Lapsus$ is back in action after what it describes as a “week-long vacation”, and appears to have released 70GB of data obtained in a new hack on IT firm Globant. It shows the hacking gang may prove difficult to stop, despite recent arrests of alleged group members.
The data extortion gang, which has become infamous during a high-profile crime spree of attacks on major tech companies including Nvidia, Samsung and Microsoft , has posted screenshots of data and credentials belonging to software development consultancy Globant to its Telegram channel.
The images show a folder that seems to hold files of data on global companies like BNP Parabas, Facebook, healthcare giant Abbot, Stifel and DHL, all of which are Globant clients. Also posted to the channel was a torrent file containing “around 70GB” of what purports to be the IT firm’s source code and some administrator passwords.
“We are officially back from vacation,” wrote Lapsus$ in a message to its more than 54,000 Telegram subscribers.
How did Lapsus$ breach Globant?
Malware research group VX-Underground has highlighted the fact that the password hygiene in the leaked admin information is particularly poor, making it easy for Lapsus$ operatives to gain access to Globant’s data.
“Globant’s password management appears to have allowed this attack to succeed far more easily than expected by the perpetrators,” agrees Brian Higgins, security specialist at security platform Comparitech. “[Lapsus$] is clearly happy to highlight this as a cautionary tale for future potential targets.”
Businesses should see this as a warning and tighten their defences, continues Higgins. “Businesses should target harden their cybersecurity protocols and learn from the attack vectors and methodologies already used by Lapsus$,” he says. “There is no guarantee that this will provide ultimate protection, but the Globant breach is an indication that the group are content to target low-hanging fruit where available.”
As reported by Tech Monitor, most of the Lapsus$ attacks to date have not been complex in nature. Allan Liska, senior security architect at Recorded Future, says the gang “appears to be highly opportunistic”. He says: “Their techniques for gaining initial access are not sophisticated, but they are effective because they move fast, once they are in they can often stay ahead of security teams trying to stop them.”
Is Lapsus$ back for good after Globant breach?
Many analysts believe Lapsus$ originated in South America, with the gang having first targeted companies in Brazil and other Portuguese-speaking countries.
However, last week City of London Police arrested seven British teenagers in connection to the group, while a report from Bloomberg claimed the mastermind behind Lapsus$ was a 16-year-old boy from the UK.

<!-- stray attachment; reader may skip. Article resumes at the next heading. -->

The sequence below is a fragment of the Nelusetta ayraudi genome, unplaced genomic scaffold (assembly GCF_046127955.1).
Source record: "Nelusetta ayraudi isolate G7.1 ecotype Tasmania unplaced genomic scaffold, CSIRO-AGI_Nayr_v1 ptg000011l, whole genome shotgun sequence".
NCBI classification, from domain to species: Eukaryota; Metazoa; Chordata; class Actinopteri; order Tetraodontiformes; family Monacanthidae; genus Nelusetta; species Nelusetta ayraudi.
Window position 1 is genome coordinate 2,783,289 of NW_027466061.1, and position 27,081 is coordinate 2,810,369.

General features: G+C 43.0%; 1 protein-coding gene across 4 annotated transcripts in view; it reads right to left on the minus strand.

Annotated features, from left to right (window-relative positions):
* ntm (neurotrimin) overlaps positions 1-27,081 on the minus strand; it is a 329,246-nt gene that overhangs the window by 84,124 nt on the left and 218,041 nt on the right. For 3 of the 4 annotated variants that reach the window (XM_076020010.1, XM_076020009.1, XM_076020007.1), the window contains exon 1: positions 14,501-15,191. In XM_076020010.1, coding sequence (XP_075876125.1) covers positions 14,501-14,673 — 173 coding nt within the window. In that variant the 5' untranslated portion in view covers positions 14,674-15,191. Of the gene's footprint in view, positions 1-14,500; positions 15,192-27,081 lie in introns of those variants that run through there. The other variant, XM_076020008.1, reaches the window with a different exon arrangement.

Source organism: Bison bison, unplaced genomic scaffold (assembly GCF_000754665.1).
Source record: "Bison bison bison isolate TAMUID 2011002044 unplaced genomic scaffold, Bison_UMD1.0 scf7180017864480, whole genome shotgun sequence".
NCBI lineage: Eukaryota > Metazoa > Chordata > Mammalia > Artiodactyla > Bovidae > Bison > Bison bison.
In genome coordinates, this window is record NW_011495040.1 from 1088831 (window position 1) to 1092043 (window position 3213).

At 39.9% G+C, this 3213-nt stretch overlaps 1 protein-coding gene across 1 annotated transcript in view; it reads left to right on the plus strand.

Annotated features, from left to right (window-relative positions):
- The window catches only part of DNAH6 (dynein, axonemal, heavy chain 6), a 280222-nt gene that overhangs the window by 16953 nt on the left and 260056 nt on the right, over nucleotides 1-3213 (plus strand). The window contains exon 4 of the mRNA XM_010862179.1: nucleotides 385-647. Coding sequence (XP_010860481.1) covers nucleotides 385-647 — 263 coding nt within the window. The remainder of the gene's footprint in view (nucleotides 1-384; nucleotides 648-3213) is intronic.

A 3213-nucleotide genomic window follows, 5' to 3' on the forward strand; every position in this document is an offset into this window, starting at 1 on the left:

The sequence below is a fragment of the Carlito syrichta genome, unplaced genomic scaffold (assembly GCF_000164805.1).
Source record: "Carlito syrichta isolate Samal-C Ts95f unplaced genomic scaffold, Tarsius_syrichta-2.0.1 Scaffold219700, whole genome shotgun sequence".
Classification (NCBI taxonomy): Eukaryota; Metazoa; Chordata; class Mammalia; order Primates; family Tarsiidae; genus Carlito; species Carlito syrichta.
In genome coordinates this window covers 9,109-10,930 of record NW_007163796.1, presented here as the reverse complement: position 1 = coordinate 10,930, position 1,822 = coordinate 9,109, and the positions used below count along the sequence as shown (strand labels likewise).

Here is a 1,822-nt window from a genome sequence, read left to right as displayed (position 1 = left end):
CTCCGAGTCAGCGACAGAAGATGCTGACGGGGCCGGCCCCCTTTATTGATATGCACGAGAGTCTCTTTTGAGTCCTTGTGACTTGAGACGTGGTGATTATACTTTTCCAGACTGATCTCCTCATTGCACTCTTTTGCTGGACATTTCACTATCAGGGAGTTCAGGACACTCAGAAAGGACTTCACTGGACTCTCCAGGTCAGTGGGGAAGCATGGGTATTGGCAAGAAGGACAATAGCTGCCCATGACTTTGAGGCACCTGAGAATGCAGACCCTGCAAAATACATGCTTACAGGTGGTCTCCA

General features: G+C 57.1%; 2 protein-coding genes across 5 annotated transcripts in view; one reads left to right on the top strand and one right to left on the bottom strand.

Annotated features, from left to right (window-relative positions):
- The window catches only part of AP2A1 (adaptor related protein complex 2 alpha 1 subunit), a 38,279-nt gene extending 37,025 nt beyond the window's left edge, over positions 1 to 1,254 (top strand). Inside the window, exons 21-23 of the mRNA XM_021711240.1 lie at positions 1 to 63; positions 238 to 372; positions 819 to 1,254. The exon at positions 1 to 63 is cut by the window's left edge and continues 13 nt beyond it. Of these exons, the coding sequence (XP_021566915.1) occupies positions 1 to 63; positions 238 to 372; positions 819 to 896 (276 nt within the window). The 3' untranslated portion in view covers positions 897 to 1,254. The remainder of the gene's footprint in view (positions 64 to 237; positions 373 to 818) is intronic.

The Globant breach suggests the arrests have not disrupted the gang’s activities, and Lotem Finkelstein, head of threat intelligence and research at Check Point Software, said he expects it will continue to pose a threat. “Significant functions of the Lapsus$ hacking group originate from Brazil,” Finkelstein says. “So, while there has been news of suspected members being arrested in the UK, it doesn’t mean that all have been caught. Unfortunately, there will still be members able to operate and inflict further harm and attacks.”
The Okta breach may have been mishandled
Meanwhile the shockwaves from a previous Lapsus$ breach are continuing to shake Okta, which was hit earlier this month. The secure identity platform initially denied there was “any evidence of ongoing malicious activity” after Okta got hold of information from its systems, but later had to admit that up to 366 companies using its platform may have been impacted by the breach.
Okta has now apologised and put the blame on its customer experience management provider Sitel, which it says provided insufficient information at the time of the initial breach, in January. “We want to acknowledge that we made a mistake, Sitel is our service provider for which we are ultimately responsible,” Okta said in a post about the incident.
According to a leaked report, as well as the published timeline, it appears that Okta noticed an indicator of the attack but did not investigate it thoroughly enough. On January 20, Okta detected a password reset attempt using a Sitel employee’s Okta account, which Okta blocked, before notifying Sitel of the intrusion attempt. Okta claims that outside of this attempt there were no other indicators of foul play.
This is where Okta acknowledges its mistake, in that after the company reset the oddly behaving account, it simply waited for the investigation that Sitel had commissioned, rather than pressing the company for more information.
“In January we did not know the extent of the Sitel issue – only that we detected and prevented an account takeover attempt,” Okta said. “At the time we didn’t recognise that there was a risk to Okta and our customers. We should have more actively and forcefully compelled information from Sitel… In light of the evidence that we have gathered in the last week, it is clear we would have made a different decision if we had been in possession of all the facts we have today.”
This route into the company’s system must be patched and quickly, explains Comparitech’s Higgins. “By its own admission Okta has said that they didn’t engage well enough with their third-party MSP Site. The company must inform the affected customers and engage with relevant competent authorities to ensure the methodology used cannot be repeated.”
Read more: Is Lapsus$ targeting big tech?
Homepage image of StarMeUp, one of Globant’s apps by Bloomberg / Contributor at Getty Images